Patterns in the stock market primarily persist for a reason.
For example, downtrends are frequently reversed on Tuesdays. Why? Spooked investors may not want to hold risk over the weekend, so they sell on Friday. That weakness can persist through Monday. By Tuesday, stocks are relatively oversold and tend to rise.
Another example is the tendency for stocks to rise in the last 3 weeks of the year as managers chase performance or dress up their portfolios for year end statements to investors.
Which brings us to the tendency for stocks to rise in years ending with the number 5. This is 2015, so this matters. In the past 130 years, the Dow has risen an average of 29% in years ending with the number 5. Since 1900, years ending in 5 have been up 10 of 11 times.
There must be a reason why this has worked so well and so consistently. Indeed there is.
In 6 of the 10 times that stocks have been higher in years ending in 5, the market was down in at least one of the two prior years (red boxes). In other words, most of the time investors are coming into years ending in 5 having been recently shaken out.
In 2 more cases, the prior year was flat (blue boxes). Stocks rose very marginally in 1934 and 1994; on an inflation adjusted basis, 1994 was actually down and 1934 was up a scant 1.5%. That might not seem significant but flat years also shake out investors. The Investors Intelligence bull/bear ratio was just 0.7x at the end of 1994; this means that more investors were bearish than bullish. That is quite rare. In comparison, that ratio now stands 3.7x, meaning there are nearly 4 times as many bulls as bears.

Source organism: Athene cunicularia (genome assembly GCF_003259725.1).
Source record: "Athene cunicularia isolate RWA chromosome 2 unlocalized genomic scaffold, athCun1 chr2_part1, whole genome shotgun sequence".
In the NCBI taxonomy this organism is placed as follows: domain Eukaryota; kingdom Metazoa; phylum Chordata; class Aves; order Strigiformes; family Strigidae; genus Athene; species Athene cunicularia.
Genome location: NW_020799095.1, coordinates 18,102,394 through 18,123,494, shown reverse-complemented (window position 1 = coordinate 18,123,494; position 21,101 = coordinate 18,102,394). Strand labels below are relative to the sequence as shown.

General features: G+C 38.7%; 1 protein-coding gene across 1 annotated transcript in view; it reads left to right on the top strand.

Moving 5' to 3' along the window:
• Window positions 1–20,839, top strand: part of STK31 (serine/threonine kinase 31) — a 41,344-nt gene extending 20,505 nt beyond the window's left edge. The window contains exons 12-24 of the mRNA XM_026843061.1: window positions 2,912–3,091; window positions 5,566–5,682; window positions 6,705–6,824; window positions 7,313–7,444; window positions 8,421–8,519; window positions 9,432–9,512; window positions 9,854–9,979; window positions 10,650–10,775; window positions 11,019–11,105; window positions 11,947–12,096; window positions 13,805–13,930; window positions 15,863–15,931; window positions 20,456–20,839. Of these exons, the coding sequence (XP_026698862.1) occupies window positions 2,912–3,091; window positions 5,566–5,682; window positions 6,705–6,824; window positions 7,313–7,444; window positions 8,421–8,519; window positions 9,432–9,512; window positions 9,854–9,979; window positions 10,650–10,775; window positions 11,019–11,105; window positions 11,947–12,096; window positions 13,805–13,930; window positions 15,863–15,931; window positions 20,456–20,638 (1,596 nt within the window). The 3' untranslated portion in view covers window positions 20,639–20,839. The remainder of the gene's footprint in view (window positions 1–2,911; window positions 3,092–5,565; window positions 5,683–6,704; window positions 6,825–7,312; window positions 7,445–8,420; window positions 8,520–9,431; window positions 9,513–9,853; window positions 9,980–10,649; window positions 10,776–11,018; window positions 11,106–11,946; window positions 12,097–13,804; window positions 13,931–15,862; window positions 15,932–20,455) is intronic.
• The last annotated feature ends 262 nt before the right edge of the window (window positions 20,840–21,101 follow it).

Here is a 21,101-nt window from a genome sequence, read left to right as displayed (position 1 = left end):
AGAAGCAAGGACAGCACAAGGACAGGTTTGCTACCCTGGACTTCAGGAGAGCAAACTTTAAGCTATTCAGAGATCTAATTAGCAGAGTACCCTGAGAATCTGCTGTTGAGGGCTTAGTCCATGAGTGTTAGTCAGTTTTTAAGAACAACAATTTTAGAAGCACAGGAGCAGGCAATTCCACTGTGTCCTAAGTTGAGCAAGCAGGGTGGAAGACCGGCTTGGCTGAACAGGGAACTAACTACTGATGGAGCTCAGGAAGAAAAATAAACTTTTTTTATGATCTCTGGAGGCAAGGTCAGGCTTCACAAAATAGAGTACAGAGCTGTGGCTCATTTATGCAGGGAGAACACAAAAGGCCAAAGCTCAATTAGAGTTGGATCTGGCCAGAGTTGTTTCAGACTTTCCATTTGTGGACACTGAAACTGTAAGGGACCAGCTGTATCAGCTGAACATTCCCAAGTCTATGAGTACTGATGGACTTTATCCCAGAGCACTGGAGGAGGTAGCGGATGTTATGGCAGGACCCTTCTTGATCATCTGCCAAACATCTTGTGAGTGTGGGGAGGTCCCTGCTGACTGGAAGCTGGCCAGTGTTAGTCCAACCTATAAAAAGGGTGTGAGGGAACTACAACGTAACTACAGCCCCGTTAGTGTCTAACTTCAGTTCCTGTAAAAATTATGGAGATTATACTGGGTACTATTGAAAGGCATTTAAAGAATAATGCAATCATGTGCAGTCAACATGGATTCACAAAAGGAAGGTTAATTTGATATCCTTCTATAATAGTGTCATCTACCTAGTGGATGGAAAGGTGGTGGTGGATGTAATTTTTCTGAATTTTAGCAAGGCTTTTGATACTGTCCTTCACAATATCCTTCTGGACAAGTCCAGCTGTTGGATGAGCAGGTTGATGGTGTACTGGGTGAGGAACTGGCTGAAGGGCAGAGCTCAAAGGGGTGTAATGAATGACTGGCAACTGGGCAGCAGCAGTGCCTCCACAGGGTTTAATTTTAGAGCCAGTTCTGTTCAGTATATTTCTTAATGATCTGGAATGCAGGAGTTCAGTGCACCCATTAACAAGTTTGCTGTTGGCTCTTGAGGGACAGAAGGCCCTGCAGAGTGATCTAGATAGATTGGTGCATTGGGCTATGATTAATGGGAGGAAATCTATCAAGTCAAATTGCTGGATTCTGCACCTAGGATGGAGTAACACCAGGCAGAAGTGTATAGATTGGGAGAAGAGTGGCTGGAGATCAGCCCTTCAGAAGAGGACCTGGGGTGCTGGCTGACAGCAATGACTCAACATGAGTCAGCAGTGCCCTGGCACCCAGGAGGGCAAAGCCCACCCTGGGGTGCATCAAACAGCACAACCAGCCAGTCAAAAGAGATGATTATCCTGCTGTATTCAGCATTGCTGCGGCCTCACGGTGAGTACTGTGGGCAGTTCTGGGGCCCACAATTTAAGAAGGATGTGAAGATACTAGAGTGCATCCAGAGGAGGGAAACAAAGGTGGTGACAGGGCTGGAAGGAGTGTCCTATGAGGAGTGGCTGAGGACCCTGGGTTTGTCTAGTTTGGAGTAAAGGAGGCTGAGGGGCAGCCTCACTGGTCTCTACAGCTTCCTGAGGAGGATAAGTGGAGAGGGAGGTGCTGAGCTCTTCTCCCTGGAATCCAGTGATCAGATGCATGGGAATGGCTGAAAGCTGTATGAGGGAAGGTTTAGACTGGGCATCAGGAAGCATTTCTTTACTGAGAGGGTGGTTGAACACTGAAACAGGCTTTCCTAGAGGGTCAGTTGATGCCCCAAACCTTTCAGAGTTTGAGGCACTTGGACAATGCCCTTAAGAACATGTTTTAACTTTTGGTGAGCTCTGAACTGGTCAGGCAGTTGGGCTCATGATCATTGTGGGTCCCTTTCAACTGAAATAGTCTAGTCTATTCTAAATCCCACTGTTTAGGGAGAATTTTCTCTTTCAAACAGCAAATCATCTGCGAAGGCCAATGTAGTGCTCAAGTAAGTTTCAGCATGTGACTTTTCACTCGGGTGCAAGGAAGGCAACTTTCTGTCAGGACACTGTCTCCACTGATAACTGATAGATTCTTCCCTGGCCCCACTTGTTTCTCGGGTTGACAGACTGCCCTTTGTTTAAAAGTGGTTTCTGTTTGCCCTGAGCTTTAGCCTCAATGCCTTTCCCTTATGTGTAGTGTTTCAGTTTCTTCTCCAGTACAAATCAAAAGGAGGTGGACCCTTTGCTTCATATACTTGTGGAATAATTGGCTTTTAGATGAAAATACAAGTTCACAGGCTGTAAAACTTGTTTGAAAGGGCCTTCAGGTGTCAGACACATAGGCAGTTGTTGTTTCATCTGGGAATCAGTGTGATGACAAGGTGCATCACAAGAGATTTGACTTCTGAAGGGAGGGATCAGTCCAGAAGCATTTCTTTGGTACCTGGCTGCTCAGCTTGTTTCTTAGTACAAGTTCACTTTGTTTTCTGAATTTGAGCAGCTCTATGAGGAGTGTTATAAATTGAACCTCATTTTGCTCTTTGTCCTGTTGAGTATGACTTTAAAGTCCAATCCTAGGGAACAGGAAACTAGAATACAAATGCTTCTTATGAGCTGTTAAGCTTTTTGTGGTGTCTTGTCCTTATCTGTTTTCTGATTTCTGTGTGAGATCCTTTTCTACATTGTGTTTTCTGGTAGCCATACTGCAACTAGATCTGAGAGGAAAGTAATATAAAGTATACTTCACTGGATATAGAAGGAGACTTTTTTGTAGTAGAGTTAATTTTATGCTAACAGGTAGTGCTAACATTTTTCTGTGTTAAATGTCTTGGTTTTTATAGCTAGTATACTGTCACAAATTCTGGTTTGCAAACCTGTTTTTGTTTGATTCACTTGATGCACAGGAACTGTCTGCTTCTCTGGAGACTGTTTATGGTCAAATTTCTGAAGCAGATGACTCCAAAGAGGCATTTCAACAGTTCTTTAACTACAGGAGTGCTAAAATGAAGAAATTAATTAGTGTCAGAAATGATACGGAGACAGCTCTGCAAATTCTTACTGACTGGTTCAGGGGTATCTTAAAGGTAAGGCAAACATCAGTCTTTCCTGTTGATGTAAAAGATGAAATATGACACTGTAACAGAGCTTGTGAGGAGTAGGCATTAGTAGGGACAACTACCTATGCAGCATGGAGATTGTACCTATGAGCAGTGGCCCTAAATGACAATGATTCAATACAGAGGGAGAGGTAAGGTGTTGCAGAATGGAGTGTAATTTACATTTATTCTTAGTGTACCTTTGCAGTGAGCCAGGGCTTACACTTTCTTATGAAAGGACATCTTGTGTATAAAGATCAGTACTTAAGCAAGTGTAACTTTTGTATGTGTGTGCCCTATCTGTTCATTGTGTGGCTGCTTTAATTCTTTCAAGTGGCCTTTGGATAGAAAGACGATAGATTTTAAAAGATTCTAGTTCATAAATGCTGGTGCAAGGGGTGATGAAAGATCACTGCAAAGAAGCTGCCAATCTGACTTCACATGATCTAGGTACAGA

Down or flat years explain 80% of the gains that occur in years ending in the number 5. There were just two cases where stocks were up strongly leading into year 5: the booming 1940s and 1960s (green boxes). That's hardly a ringing endorsement for a strategy of going long because 2015 ends in a number 5.
2015 is a unique set up. The Dow has been up 6 years in a row. The only other time this has happened was during the booming 1990s. These streaks usually end at 5 years or less. Neither 1945 nor 1965 had this set up: stocks had been down 3 of the 6 years before 1945 and 2 of 6 years prior to 1965.
None of this is to say that 2015 won't be a good year for stocks, or that the indices must fall. But the set up that has been crucial to years ending in the number 5 being so bullish is missing. Without that, there is no reason to believe that 2015 has to go higher just because it ends in a 5.
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